The genesis of the television series Buffy the Vampire Slayer began with a 1992 tongue-in-cheek film about a high school cheerleader who discovers she's the latest in a long line of young women destined to battle vampires.
The series picked up where the film left off, and became an instant cult classic. In the television version, Buffy lives in the picturesque town of Sunnydale, Calif. -- which just happens to sit on top of a portal into Hell. For the past seven years, Buffy has fought blood-sucking vampires, hellhounds and giant snakes, as well as the more typical adolescent demons of school and boyfriends.
From its name on down, Buffy sounds a little silly -- but Buffy's fans say the show stretches the boundaries of the medium, and challenges clichés.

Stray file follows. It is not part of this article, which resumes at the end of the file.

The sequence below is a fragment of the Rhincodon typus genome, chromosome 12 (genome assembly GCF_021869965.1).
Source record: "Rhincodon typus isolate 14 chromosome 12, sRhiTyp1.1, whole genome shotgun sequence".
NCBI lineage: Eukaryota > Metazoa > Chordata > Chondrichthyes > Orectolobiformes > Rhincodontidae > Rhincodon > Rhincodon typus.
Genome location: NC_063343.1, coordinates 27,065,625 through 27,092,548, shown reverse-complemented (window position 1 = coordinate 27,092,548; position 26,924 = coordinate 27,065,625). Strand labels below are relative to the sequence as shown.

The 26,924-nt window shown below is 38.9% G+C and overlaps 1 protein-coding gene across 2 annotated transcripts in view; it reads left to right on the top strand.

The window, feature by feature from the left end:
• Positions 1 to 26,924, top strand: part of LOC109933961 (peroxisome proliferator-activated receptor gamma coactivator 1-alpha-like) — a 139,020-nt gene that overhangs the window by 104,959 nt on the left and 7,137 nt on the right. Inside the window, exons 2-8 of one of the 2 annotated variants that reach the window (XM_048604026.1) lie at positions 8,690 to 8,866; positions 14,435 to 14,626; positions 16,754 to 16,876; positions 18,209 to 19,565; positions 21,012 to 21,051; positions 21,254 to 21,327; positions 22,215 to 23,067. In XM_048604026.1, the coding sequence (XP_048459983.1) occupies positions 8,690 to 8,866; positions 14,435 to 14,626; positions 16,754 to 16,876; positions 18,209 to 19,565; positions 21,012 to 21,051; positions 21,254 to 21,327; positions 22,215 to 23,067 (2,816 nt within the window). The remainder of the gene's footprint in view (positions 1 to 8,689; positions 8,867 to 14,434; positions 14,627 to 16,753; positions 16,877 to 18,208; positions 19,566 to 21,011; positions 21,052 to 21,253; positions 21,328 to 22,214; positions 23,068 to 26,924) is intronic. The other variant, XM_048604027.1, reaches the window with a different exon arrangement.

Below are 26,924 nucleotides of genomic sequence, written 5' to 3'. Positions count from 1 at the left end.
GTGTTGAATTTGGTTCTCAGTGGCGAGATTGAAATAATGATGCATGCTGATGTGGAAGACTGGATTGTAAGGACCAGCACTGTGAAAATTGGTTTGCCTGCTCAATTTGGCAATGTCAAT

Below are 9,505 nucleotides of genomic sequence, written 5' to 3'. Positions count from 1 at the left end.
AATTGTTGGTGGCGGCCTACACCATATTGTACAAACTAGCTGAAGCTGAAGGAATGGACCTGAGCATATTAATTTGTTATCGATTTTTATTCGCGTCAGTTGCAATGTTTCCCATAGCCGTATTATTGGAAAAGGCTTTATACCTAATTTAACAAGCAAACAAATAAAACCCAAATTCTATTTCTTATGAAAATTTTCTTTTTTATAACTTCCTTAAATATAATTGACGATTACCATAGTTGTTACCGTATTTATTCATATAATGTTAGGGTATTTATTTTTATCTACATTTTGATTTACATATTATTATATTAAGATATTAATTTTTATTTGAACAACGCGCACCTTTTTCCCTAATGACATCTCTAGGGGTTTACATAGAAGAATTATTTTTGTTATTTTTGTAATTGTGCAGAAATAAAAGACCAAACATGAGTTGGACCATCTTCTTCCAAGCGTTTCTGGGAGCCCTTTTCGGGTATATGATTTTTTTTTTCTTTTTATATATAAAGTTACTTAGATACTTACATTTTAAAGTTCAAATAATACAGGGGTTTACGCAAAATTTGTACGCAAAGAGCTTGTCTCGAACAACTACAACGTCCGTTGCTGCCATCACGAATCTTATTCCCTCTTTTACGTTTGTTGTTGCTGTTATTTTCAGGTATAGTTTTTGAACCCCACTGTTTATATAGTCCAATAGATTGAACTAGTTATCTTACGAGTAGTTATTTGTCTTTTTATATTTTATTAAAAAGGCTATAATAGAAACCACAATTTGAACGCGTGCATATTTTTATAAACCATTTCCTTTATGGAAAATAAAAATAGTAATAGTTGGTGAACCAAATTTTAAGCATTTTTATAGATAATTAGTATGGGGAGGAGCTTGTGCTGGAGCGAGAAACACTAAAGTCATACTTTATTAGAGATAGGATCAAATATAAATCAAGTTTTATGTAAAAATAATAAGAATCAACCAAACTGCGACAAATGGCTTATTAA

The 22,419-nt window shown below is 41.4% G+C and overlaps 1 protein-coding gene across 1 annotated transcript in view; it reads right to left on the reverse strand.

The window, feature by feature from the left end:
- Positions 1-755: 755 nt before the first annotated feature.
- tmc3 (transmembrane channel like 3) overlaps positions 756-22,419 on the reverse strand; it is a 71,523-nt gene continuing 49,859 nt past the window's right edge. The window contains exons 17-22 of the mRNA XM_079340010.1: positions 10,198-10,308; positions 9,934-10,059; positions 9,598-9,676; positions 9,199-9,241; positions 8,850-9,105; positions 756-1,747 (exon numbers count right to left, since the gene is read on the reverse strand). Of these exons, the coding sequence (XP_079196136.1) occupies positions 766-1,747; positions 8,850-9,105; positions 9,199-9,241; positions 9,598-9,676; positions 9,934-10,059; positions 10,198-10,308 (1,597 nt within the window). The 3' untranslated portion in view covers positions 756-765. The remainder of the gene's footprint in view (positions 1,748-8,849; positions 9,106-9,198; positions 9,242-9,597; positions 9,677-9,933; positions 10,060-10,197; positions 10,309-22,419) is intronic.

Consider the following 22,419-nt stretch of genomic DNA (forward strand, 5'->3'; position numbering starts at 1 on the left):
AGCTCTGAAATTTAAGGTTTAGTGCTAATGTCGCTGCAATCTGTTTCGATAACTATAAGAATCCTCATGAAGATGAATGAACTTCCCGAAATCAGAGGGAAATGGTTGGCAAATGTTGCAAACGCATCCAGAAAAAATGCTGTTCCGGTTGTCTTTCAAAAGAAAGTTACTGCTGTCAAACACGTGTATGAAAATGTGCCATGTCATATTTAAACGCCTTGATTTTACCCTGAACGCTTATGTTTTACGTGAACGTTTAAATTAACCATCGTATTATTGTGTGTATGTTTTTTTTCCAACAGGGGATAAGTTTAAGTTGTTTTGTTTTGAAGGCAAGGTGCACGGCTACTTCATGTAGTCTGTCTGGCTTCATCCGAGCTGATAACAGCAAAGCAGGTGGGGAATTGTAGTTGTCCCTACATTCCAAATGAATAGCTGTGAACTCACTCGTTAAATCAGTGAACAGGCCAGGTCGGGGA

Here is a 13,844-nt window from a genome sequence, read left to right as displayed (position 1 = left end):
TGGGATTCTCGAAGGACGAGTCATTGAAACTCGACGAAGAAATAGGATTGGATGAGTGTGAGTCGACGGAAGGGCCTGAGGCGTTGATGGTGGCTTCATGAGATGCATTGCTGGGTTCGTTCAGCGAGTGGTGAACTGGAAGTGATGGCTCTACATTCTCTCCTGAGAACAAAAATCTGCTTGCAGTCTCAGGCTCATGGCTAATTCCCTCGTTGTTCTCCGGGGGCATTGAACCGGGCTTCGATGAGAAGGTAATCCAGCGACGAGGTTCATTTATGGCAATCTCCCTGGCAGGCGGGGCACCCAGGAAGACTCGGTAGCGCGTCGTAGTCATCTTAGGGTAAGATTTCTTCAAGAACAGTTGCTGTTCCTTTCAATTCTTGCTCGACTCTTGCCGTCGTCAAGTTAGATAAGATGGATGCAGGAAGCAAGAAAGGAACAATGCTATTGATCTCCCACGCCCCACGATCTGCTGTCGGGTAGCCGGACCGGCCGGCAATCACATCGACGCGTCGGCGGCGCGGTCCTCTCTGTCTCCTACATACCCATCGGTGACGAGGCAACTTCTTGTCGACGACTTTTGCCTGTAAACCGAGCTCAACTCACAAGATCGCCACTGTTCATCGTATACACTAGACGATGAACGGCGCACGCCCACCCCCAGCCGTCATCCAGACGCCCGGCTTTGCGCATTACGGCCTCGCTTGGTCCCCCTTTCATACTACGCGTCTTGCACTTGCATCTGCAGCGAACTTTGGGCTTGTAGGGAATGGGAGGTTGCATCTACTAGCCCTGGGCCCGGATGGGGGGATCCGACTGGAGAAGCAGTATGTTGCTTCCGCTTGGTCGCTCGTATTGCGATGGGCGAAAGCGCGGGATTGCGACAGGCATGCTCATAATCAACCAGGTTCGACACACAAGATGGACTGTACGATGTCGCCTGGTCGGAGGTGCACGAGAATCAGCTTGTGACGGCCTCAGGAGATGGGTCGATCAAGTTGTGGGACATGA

Buffy enjoys a special following among academics, some of whom have staked a claim in what they call "Buffy Studies." NPR's Neda Ulaby reports there are serious academic studies on the characters and themes in the series -- titles like "Buffy the Vampire Disciplinarian: Institutional Excess and the New Economy of Power."
Now the series is down to its final two episodes (the final episode airs May 20), and the fate of "Buffy Studies" is up in the air. David Lavery, helping to organize the second Buffy Studies Conference in Nashville, Tenn., in 2004, says the end of the series will actually be just the beginning of the debate. "We are at the point where we're developing textual studies of Buffy and debates about what constitutes the actual text of Buffy," he tells Ulaby.
Lavery finds comfort in the words of philosopher Friedrich Nietzsche, whose theories are frequently invoked in Buffy Studies. "Nietzsche said the secret of life is to die at the right time -- and I think it's true of a television series, too."
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